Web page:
Preheat oven to 425° and lightly grease a heavy rimmed baking sheet.
Prepare Beef Tenderloin:
Whole beef tenderloin is not even in size throughout and it’s covered in some fat. The fat layer is actually very easy to peel off. What will not be as easy to peel off is the silver skin that’s underneath.
Peel off the fat layer off the tenderloin.
To remove silver skin, pull up some of the silver skin at one end of the tenderloin and then use a thin knife to cut along the silver skin to separate it from the meat. Be careful not to remove any of the actual meat.
Once the fat and silver skin is removed, you have two choices, prepare the WHOLE beef tenderloin, which includes the the wing that's attached to the thicker part and the thin tip at the other end, or trim.
To trim the tenderloin, you can trim the wing and the tip end at the point where it starts to get narrow and use that meat for kebabs, searing it for a sandwich, or searing it for an appetizer.
To prepare the whole tenderloin, you would need to make it as even as possible for cooking. Pull up the narrow end of the tenderloin and fold it into the meat. Use cooking twine to tie it together. Make sure to tie the wing to the main meat as well. This will create a more uniform size throughout the steak.
Tie the tenderloin with a kitchen twine around in several spots, about every 2-3 inches. Tying the tenderloin will ensure even cooking because it will help keep the shape of meat uniform.
Rub tenderloin with a little bit of olive oil all over.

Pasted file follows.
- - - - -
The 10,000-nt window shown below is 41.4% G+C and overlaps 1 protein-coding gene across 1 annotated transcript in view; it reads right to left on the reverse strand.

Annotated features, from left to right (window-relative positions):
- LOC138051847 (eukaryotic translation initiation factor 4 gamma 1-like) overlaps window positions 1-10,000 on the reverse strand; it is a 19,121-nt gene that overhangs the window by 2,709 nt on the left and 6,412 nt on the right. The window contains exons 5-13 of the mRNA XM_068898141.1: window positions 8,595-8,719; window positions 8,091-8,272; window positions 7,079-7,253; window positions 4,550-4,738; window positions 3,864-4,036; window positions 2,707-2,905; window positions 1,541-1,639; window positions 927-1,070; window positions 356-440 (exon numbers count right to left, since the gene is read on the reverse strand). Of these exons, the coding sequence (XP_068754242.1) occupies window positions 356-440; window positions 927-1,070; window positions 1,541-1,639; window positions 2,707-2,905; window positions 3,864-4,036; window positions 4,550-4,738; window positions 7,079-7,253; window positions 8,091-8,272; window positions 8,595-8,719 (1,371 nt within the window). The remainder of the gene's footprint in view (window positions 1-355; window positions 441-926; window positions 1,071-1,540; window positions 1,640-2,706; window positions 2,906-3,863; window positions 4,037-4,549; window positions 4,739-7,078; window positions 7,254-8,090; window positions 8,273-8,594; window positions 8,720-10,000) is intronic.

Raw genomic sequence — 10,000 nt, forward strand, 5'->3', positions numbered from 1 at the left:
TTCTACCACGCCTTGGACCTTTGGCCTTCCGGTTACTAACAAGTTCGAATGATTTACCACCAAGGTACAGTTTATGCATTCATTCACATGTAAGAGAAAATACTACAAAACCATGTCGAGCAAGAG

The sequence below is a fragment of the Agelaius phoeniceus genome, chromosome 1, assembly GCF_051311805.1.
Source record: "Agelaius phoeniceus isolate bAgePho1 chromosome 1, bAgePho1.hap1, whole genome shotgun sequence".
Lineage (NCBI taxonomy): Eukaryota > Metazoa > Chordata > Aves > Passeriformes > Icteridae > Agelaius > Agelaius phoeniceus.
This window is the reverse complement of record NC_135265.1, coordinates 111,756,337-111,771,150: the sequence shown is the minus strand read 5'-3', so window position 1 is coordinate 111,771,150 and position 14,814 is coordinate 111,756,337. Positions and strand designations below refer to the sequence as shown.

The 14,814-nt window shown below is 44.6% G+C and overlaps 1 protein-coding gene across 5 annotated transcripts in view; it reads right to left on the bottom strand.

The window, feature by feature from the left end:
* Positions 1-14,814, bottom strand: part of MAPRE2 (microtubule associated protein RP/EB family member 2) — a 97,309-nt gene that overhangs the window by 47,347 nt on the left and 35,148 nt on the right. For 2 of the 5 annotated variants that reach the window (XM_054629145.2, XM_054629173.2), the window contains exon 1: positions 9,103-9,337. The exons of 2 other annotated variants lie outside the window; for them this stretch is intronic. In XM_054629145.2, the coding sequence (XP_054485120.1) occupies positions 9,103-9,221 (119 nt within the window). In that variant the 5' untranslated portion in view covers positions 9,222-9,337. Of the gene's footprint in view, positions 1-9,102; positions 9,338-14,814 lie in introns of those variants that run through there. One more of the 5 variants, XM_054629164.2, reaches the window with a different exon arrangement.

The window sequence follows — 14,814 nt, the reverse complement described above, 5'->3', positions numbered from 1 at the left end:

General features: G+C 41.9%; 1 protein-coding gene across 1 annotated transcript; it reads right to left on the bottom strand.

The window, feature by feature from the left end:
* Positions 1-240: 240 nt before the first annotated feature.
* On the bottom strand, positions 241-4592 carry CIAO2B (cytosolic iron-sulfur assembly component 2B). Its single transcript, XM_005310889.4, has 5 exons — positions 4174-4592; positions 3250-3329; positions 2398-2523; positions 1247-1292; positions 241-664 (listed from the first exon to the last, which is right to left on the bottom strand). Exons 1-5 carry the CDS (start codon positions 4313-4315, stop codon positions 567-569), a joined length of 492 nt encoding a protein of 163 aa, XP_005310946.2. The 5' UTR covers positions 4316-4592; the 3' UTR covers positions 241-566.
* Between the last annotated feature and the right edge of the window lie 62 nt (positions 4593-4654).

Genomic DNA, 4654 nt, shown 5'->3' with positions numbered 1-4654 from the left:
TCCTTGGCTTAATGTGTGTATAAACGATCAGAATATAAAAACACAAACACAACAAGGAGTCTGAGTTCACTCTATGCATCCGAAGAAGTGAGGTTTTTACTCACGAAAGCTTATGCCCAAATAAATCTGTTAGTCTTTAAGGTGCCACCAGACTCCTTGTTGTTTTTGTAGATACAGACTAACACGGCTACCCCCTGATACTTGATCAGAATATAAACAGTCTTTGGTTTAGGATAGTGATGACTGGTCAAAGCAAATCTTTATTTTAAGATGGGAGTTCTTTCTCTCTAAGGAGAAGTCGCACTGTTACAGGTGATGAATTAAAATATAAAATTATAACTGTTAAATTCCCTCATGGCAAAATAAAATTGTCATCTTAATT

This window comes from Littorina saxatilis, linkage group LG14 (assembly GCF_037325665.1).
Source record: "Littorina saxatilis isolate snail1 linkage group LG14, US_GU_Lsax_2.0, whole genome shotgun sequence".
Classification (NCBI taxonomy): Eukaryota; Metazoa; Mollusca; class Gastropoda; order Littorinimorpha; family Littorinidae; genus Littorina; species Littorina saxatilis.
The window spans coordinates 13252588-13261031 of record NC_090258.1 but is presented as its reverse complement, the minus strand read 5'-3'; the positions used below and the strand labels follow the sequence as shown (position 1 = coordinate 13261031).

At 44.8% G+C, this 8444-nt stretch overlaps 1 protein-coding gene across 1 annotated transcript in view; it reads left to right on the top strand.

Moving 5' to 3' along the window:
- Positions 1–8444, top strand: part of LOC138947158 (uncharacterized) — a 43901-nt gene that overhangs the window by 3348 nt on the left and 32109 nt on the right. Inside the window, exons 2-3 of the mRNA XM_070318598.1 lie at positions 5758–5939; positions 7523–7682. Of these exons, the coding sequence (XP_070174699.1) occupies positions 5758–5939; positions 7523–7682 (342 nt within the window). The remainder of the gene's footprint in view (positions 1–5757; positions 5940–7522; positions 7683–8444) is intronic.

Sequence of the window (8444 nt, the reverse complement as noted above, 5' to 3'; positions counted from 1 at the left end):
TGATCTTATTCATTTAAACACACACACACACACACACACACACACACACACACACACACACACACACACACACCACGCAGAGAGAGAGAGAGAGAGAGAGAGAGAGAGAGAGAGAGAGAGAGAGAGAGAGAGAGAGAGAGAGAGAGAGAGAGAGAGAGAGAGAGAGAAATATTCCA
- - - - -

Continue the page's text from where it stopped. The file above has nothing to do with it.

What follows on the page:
To crack whole peppercorns, you can use a coarse setting on the pepper mill, pulse it a few times in a spice grinder, or use a heavy cast iron skillet to crack it by hand on the cutting board.
Spread all the seasoning on the parchment paper, add grated Parmesan cheese, mix it evenly, and place the tenderloin on top of the seasoning. Roll the tenderloin around to coat it evenly in seasoning and press on the seasoning to stick it on better.
Cooking Beef Tenderloin:
Once beef tenderloin is tied and coated with seasoning, place it onto the baking sheet.
Insert a leave-in thermometer into the thickest part of the meat. (I highly recommend that you use a leave in thermometer to track meat temperature more accurately.)
*If you do not have a leave-in thermometer, take the tenderloin out of the oven to measure the temperature and close the oven so the oven temperature doesn’t lower. Remember to take the temperature of the center, at the thickest part.
Cook beef tenderloin until it reaches 130°-135° for medium-rare or 140°-145° for medium.
Take the tenderloin out of the oven and transfer onto the cutting board. Loosely tent with a sheet of aluminum foil and let it rest for 10-15 minutes before cutting.
Slice tenderloin into about 1/2 inch slices, against the grain.